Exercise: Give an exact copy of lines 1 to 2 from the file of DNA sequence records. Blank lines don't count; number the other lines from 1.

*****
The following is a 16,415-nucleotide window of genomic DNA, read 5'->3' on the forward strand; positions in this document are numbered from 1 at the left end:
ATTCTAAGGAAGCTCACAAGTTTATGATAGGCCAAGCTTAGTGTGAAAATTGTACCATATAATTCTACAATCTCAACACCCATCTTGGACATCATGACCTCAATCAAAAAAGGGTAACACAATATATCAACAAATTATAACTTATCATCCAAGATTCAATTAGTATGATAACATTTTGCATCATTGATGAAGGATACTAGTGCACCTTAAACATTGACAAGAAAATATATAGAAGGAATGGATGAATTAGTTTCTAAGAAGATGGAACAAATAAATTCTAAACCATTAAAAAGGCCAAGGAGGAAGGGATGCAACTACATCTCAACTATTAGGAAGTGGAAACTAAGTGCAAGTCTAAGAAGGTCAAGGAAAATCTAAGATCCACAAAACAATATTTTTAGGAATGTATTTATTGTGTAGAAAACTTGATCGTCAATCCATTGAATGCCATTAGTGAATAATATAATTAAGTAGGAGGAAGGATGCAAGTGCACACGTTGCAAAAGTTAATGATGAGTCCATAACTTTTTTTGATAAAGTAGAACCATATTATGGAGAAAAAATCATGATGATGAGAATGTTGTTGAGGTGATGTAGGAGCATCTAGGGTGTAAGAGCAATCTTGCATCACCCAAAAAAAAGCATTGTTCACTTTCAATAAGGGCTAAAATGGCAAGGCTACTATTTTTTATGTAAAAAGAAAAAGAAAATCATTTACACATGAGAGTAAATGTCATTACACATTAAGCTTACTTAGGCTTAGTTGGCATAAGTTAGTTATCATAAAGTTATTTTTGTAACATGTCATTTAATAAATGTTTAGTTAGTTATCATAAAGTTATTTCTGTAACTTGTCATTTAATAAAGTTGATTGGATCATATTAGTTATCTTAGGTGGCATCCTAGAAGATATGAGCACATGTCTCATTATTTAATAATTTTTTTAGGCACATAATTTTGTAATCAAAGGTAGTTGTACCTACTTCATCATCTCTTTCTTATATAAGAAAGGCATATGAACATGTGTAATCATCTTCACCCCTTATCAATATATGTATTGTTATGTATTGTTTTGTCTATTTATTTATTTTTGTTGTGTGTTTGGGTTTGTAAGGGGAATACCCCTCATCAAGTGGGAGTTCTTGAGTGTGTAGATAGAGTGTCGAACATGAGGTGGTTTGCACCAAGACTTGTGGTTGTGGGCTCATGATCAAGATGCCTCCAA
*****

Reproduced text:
The following is a 16,415-nucleotide window of genomic DNA, read 5'->3' on the forward strand; positions in this document are numbered from 1 at the left end:
ATTCTAAGGAAGCTCACAAGTTTATGATAGGCCAAGCTTAGTGTGAAAATTGTACCATATAATTCTACAATCTCAACACCCATCTTGGACATCATGACCTCAATCAAAAAAGGGTAACACAATATATCAACAAATTATAACTTATCATCCAAGATTCAATTAGTATGATAACATTTTGCATCATTGATGAAGGATACTAGTGCACCTTAAACATTGACAAGAAAATATATAGAAGGAATGGATGAATTAGTTTCTAAGAAGATGGAACAAATAAATTCTAAACCATTAAAAAGGCCAAGGAGGAAGGGATGCAACTACATCTCAACTATTAGGAAGTGGAAACTAAGTGCAAGTCTAAGAAGGTCAAGGAAAATCTAAGATCCACAAAACAATATTTTTAGGAATGTATTTATTGTGTAGAAAACTTGATCGTCAATCCATTGAATGCCATTAGTGAATAATATAATTAAGTAGGAGGAAGGATGCAAGTGCACACGTTGCAAAAGTTAATGATGAGTCCATAACTTTTTTTGATAAAGTAGAACCATATTATGGAGAAAAAATCATGATGATGAGAATGTTGTTGAGGTGATGTAGGAGCATCTAGGGTGTAAGAGCAATCTTGCATCACCCAAAAAAAAGCATTGTTCACTTTCAATAAGGGCTAAAATGGCAAGGCTACTATTTTTTATGTAAAAAGAAAAAGAAAATCATTTACACATGAGAGTAAATGTCATTACACATTAAGCTTACTTAGGCTTAGTTGGCATAAGTTAGTTATCATAAAGTTATTTTTGTAACATGTCATTTAATAAATGTTTAGTTAGTTATCATAAAGTTATTTCTGTAACTTGTCATTTAATAAAGTTGATTGGATCATATTAGTTATCTTAGGTGGCATCCTAGAAGATATGAGCACATGTCTCATTATTTAATAATTTTTTTAGGCACATAATTTTGTAATCAAAGGTAGTTGTACCTACTTCATCATCTCTTTCTTATATAAGAAAGGCATATGAACATGTGTAATCATCTTCACCCCTTATCAATATATGTATTGTTATGTATTGTTTTGTCTATTTATTTATTTTTGTTGTGTGTTTGGGTTTGTAAGGGGAATACCCCTCATCAAGTGGGAGTTCTTGAGTGTGTAGATAGAGTGTCGAACATGAGGTGGTTTGCACCAAGACTTGTGGTTGTGGGCTCATGATCAAGATGCCTCCAA